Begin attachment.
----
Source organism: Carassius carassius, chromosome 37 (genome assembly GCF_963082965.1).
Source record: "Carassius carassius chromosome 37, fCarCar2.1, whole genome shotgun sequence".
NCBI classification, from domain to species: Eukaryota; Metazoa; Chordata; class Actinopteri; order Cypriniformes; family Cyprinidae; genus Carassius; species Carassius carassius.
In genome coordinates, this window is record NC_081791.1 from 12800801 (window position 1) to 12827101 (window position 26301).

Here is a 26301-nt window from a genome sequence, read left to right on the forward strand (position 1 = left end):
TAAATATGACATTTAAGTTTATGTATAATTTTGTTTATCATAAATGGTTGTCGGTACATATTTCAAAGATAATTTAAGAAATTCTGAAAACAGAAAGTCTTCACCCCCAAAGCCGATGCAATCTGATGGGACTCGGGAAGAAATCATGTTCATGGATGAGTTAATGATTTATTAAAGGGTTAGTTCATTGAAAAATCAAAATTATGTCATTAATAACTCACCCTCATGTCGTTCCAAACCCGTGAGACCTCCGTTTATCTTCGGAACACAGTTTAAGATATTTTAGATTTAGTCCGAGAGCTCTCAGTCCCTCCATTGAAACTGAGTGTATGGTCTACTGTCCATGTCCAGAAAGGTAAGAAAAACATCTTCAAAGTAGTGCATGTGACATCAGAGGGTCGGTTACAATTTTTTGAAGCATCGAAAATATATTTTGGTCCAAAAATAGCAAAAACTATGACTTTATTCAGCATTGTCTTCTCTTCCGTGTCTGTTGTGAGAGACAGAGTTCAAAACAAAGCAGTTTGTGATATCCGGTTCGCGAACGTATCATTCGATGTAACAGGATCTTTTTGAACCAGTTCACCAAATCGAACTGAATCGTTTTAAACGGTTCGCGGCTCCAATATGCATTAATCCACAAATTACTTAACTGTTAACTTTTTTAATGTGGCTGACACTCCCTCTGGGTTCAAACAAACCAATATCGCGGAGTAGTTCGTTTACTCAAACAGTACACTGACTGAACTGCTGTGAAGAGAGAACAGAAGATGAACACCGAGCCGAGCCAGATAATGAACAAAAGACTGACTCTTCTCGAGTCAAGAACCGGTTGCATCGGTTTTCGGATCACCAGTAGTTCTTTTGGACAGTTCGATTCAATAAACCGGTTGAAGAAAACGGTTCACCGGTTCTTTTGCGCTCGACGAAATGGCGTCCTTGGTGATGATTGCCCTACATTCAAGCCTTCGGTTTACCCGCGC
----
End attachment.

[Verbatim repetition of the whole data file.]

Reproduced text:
Source organism: Carassius carassius, chromosome 37 (genome assembly GCF_963082965.1).
Source record: "Carassius carassius chromosome 37, fCarCar2.1, whole genome shotgun sequence".
NCBI classification, from domain to species: Eukaryota; Metazoa; Chordata; class Actinopteri; order Cypriniformes; family Cyprinidae; genus Carassius; species Carassius carassius.
In genome coordinates, this window is record NC_081791.1 from 12800801 (window position 1) to 12827101 (window position 26301).

Here is a 26301-nt window from a genome sequence, read left to right on the forward strand (position 1 = left end):
TAAATATGACATTTAAGTTTATGTATAATTTTGTTTATCATAAATGGTTGTCGGTACATATTTCAAAGATAATTTAAGAAATTCTGAAAACAGAAAGTCTTCACCCCCAAAGCCGATGCAATCTGATGGGACTCGGGAAGAAATCATGTTCATGGATGAGTTAATGATTTATTAAAGGGTTAGTTCATTGAAAAATCAAAATTATGTCATTAATAACTCACCCTCATGTCGTTCCAAACCCGTGAGACCTCCGTTTATCTTCGGAACACAGTTTAAGATATTTTAGATTTAGTCCGAGAGCTCTCAGTCCCTCCATTGAAACTGAGTGTATGGTCTACTGTCCATGTCCAGAAAGGTAAGAAAAACATCTTCAAAGTAGTGCATGTGACATCAGAGGGTCGGTTACAATTTTTTGAAGCATCGAAAATATATTTTGGTCCAAAAATAGCAAAAACTATGACTTTATTCAGCATTGTCTTCTCTTCCGTGTCTGTTGTGAGAGACAGAGTTCAAAACAAAGCAGTTTGTGATATCCGGTTCGCGAACGTATCATTCGATGTAACAGGATCTTTTTGAACCAGTTCACCAAATCGAACTGAATCGTTTTAAACGGTTCGCGGCTCCAATATGCATTAATCCACAAATTACTTAACTGTTAACTTTTTTAATGTGGCTGACACTCCCTCTGGGTTCAAACAAACCAATATCGCGGAGTAGTTCGTTTACTCAAACAGTACACTGACTGAACTGCTGTGAAGAGAGAACAGAAGATGAACACCGAGCCGAGCCAGATAATGAACAAAAGACTGACTCTTCTCGAGTCAAGAACCGGTTGCATCGGTTTTCGGATCACCAGTAGTTCTTTTGGACAGTTCGATTCAATAAACCGGTTGAAGAAAACGGTTCACCGGTTCTTTTGCGCTCGACGAAATGGCGTCCTTGGTGATGATTGCCCTACATTCAAGCCTTCGGTTTACCCGCGC